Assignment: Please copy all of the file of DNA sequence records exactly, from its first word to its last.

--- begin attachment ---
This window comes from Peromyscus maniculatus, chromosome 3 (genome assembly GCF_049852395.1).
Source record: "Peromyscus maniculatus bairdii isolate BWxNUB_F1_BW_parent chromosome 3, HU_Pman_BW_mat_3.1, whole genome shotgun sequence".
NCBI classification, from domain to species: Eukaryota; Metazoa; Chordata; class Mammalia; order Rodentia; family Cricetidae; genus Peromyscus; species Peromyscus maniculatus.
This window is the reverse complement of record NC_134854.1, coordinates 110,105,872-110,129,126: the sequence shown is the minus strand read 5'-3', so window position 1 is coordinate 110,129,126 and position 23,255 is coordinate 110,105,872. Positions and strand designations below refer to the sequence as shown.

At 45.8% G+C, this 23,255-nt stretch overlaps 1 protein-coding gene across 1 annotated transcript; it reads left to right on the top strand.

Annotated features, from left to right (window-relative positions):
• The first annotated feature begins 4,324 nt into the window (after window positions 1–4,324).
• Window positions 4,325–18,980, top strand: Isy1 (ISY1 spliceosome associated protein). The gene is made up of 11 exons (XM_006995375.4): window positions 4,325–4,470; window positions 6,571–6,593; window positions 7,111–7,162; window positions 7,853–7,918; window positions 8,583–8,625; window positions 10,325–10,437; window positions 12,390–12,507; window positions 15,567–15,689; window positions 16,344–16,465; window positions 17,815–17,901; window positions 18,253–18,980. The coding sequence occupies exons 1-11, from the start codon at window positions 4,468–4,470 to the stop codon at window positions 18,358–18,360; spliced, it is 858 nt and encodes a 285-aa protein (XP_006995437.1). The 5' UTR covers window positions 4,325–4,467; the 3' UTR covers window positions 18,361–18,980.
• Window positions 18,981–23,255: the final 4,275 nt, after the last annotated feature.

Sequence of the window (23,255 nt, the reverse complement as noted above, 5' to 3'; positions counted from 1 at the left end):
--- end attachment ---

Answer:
This window comes from Peromyscus maniculatus, chromosome 3 (genome assembly GCF_049852395.1).
Source record: "Peromyscus maniculatus bairdii isolate BWxNUB_F1_BW_parent chromosome 3, HU_Pman_BW_mat_3.1, whole genome shotgun sequence".
NCBI classification, from domain to species: Eukaryota; Metazoa; Chordata; class Mammalia; order Rodentia; family Cricetidae; genus Peromyscus; species Peromyscus maniculatus.
This window is the reverse complement of record NC_134854.1, coordinates 110,105,872-110,129,126: the sequence shown is the minus strand read 5'-3', so window position 1 is coordinate 110,129,126 and position 23,255 is coordinate 110,105,872. Positions and strand designations below refer to the sequence as shown.

At 45.8% G+C, this 23,255-nt stretch overlaps 1 protein-coding gene across 1 annotated transcript; it reads left to right on the top strand.

Annotated features, from left to right (window-relative positions):
• The first annotated feature begins 4,324 nt into the window (after window positions 1–4,324).
• Window positions 4,325–18,980, top strand: Isy1 (ISY1 spliceosome associated protein). The gene is made up of 11 exons (XM_006995375.4): window positions 4,325–4,470; window positions 6,571–6,593; window positions 7,111–7,162; window positions 7,853–7,918; window positions 8,583–8,625; window positions 10,325–10,437; window positions 12,390–12,507; window positions 15,567–15,689; window positions 16,344–16,465; window positions 17,815–17,901; window positions 18,253–18,980. The coding sequence occupies exons 1-11, from the start codon at window positions 4,468–4,470 to the stop codon at window positions 18,358–18,360; spliced, it is 858 nt and encodes a 285-aa protein (XP_006995437.1). The 5' UTR covers window positions 4,325–4,467; the 3' UTR covers window positions 18,361–18,980.
• Window positions 18,981–23,255: the final 4,275 nt, after the last annotated feature.

Sequence of the window (23,255 nt, the reverse complement as noted above, 5' to 3'; positions counted from 1 at the left end):